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Six Not-So-Easy Pieces
Einstein’s Relativity, Symmetry, and Space-Time
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By Robert B. Leighton
By Matthew Sands
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Learn about Einstein's theory of relativity from a physics Nobel laureate and "one of the greatest minds of the twentieth century" (New York Review of Books) in six memorable lessons
It was Richard Feynman's outrageous and scintillating method of teaching that earned him legendary status among students and professors of physics. From 1961 to 1963, Feynman delivered a series of lectures at the California Institute of Technology that revolutionized the teaching of physics. In Six Not-So-Easy Pieces, taken from these famous Lectures on Physics, Feynman delves into one of the most revolutionary discoveries in twentieth-century physics: Einstein's theory of relativity. The idea that the flow of time is not a constant, that the mass of an object depends on its velocity, and that the speed of light is a constant no matter what the motion of the observer, at first seemed shocking to scientists and laymen alike. But as Feynman shows, these tricky ideas are not merely dry principles of physics, but things of beauty and elegance.No one — not even Einstein himself — explained these difficult, anti-intuitive concepts more clearly, or with more verve and gusto, than Feynman. Filled with wonderful examples and clever illustrations, Six Not-So-Easy Pieces is the ideal introduction to the fundamentals of physics by one of the most admired and accessible physicists of all time.
“There is no better explanation for the scientifically literate layman.” –Washington Post Book World
Excerpt
Also by Richard P. Feynman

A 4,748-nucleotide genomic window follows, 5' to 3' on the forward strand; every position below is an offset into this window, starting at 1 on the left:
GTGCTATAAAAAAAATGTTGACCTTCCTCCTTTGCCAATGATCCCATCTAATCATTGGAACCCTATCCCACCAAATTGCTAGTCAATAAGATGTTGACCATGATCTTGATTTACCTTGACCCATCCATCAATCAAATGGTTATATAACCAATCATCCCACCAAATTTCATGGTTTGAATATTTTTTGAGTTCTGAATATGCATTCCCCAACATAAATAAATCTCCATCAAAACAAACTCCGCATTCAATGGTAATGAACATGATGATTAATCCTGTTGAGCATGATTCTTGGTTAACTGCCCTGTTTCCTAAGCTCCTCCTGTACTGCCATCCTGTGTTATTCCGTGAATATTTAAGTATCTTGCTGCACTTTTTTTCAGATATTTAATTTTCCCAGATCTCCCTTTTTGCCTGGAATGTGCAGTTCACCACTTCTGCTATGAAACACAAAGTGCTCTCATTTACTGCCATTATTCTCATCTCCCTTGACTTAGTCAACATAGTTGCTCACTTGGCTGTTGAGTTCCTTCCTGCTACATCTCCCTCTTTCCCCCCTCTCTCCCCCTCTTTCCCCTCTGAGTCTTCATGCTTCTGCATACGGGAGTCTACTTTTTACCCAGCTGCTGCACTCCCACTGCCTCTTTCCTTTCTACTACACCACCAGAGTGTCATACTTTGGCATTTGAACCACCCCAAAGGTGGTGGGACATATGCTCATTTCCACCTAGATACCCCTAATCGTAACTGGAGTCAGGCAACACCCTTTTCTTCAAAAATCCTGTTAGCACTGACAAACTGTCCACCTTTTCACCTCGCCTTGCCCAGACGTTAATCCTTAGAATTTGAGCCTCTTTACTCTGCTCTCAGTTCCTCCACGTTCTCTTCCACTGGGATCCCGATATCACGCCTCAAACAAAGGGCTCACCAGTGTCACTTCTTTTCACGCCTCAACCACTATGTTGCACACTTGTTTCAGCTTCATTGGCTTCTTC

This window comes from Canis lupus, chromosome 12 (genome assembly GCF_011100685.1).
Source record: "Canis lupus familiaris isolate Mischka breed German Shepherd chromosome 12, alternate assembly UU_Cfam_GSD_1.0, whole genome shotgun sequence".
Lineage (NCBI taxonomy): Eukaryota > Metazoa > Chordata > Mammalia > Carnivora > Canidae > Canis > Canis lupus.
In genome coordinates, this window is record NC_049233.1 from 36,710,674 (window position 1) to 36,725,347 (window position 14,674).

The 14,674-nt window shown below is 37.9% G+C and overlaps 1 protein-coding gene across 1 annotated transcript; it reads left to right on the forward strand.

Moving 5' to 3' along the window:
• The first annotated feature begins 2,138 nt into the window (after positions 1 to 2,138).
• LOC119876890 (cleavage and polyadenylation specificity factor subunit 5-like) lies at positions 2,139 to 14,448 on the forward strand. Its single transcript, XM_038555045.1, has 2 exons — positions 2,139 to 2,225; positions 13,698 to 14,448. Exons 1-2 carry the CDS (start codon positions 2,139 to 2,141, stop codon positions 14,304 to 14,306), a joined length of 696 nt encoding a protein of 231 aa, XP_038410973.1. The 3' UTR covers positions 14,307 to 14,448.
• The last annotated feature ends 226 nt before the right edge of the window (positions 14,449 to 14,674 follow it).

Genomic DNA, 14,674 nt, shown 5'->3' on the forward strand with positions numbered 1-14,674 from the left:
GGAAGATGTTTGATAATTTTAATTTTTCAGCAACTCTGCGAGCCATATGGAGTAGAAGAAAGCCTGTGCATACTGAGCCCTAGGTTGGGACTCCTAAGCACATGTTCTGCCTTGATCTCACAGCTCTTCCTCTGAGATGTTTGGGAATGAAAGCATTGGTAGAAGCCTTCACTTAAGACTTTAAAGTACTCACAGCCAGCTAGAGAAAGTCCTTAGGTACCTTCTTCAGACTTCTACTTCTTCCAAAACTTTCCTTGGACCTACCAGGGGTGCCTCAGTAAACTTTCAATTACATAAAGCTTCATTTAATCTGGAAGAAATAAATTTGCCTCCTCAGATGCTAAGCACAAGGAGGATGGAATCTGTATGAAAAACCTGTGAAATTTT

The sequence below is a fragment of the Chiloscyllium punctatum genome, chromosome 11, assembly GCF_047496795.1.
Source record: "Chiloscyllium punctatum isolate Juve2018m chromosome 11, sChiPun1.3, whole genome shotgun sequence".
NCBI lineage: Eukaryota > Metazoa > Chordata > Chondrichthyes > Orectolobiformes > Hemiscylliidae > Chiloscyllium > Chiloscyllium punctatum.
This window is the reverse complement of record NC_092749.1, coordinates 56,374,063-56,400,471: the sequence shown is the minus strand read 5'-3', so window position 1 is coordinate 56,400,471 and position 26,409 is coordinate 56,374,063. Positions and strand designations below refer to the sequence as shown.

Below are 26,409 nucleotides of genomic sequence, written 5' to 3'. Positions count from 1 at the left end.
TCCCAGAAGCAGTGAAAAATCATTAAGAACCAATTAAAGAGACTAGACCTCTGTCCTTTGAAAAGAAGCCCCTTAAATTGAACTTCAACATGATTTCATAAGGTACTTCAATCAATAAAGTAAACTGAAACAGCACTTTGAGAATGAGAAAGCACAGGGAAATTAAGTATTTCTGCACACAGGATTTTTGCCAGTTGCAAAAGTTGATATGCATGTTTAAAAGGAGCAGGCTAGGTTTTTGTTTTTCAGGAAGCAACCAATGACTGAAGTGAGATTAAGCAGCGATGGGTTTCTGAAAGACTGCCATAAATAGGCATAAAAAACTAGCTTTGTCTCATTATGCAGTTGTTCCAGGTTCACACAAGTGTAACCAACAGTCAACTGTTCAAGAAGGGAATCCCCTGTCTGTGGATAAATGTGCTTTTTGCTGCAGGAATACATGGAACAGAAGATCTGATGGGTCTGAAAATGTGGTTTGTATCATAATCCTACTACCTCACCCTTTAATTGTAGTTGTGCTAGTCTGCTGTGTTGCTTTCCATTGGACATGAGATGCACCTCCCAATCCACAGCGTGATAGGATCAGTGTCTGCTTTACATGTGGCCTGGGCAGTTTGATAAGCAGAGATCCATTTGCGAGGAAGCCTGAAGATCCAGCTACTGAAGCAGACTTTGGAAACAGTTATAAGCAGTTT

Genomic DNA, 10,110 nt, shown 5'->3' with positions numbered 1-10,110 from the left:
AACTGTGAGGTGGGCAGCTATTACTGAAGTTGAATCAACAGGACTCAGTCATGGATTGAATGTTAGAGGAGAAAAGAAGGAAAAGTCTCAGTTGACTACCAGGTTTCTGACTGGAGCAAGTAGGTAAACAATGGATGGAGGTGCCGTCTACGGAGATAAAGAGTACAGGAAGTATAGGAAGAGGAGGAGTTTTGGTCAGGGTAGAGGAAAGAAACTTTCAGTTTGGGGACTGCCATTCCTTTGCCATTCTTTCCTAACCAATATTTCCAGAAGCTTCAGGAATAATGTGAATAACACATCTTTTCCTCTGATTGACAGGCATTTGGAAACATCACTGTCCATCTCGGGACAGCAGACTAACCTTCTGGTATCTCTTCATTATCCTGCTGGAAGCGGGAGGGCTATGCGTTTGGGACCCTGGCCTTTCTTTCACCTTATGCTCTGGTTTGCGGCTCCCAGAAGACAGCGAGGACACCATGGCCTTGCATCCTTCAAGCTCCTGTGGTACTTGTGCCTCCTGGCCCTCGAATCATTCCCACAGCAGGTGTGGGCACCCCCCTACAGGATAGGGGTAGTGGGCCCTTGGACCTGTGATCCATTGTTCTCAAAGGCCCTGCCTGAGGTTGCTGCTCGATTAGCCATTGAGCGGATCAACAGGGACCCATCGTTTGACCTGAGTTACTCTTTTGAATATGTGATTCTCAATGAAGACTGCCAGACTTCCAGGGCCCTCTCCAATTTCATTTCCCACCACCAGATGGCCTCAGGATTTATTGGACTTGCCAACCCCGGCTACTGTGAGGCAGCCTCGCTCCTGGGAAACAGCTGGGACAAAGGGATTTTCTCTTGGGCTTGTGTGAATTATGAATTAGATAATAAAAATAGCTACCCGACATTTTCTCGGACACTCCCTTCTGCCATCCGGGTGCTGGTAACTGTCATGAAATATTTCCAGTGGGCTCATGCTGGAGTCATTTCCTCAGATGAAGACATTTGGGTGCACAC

The Character of Physical Law
Elementary Particles and the Laws of Physics:
The 1986 Dirac Memorial Lectures (with Steven Weinberg)
The 1986 Dirac Memorial Lectures (with Steven Weinberg)
Feynman Lectures on Computation
(edited by Anthony J. G. Hey and Robin Allen)
(edited by Anthony J. G. Hey and Robin Allen)
Feynman Lectures on Gravitation (with Fernando B. Morinigo and
William G. Wagner; edited by Brian Hatfield)
William G. Wagner; edited by Brian Hatfield)
The Feynman Lectures on Physics
(with Robert B. Leighton and Matthew Sands)
(with Robert B. Leighton and Matthew Sands)
The Meaning of It All: Thoughts of a Citizen-Scientist
Photon-Hadron Interactions
Perfectly Reasonable Deviations from the Beaten Track:
The Letters of Richard P. Feynman
The Letters of Richard P. Feynman
The Pleasure of Finding Things Out:
The Best Short Works of Richard P. Feynman
The Best Short Works of Richard P. Feynman
QED: The Strange Theory of Light and Matter
Quantum Mechanics and Path Integrals (with A. R. Hibbs)
Six Easy Pieces:
Essentials of Physics Explained by Its Most Brilliant Teacher
Essentials of Physics Explained by Its Most Brilliant Teacher
Statistical Mechanics: A Set of Lectures
Surely You're Joking, Mr. Feynman!
Adventures of a Curious Character (with Ralph Leighton)
Adventures of a Curious Character (with Ralph Leighton)
The Theory of Fundamental Processes
What Do You Care What Other People Think?
Further Adventures of a Curious Character
(with Ralph Leighton)
Further Adventures of a Curious Character
(with Ralph Leighton)
PUBLISHER'S NOTE
The unqualified success and popularity of Six Easy Pieces sparked a clamor, from the general public, students, and professional scientists alike, for more Feynman in book and audio. So we went back to the original The Feynman Lectures on Physics and to the Archives at Caltech to see if there were more "easy" pieces. There were not. But there were many not-so-easy lectures that, although they contain some mathematics, are not too difficult for beginning science students; and for the student and the layperson, these six lectures are every bit as thrilling, as absorbing, and as much fun as the first six.
Another difference between these not-so-easy pieces and the first six is that the topics of the first six spanned several fields of physics, from mechanics to thermodynamics to atomic physics. These new six pieces you hold in your hand, however, are focused around a subject which has evoked many of the most revolutionary discoveries and amazing theories of modern physics, from black holes to worm holes, from atomic energy to time warps; we are talking, of course, about Relativity. But even the great Einstein himself, the father of Relativity, could not explain the wonders, workings, and fundamental concepts of his own theory as well as could that guy from Noo Yawk, Richard P. Feynman, as reading the chapters or listening to the CDs will prove to you.
We wish to thank Roger Penrose for his penetrating Introduction to this collection; Brian Hatfield and David Pines for their invaluable advice in the selection of the six lectures; and the California Institute of Technology's Physics Department and Institute Archives, in particular Judith Goodstein, for helping to make this book/CD project happen.
INTRODUCTION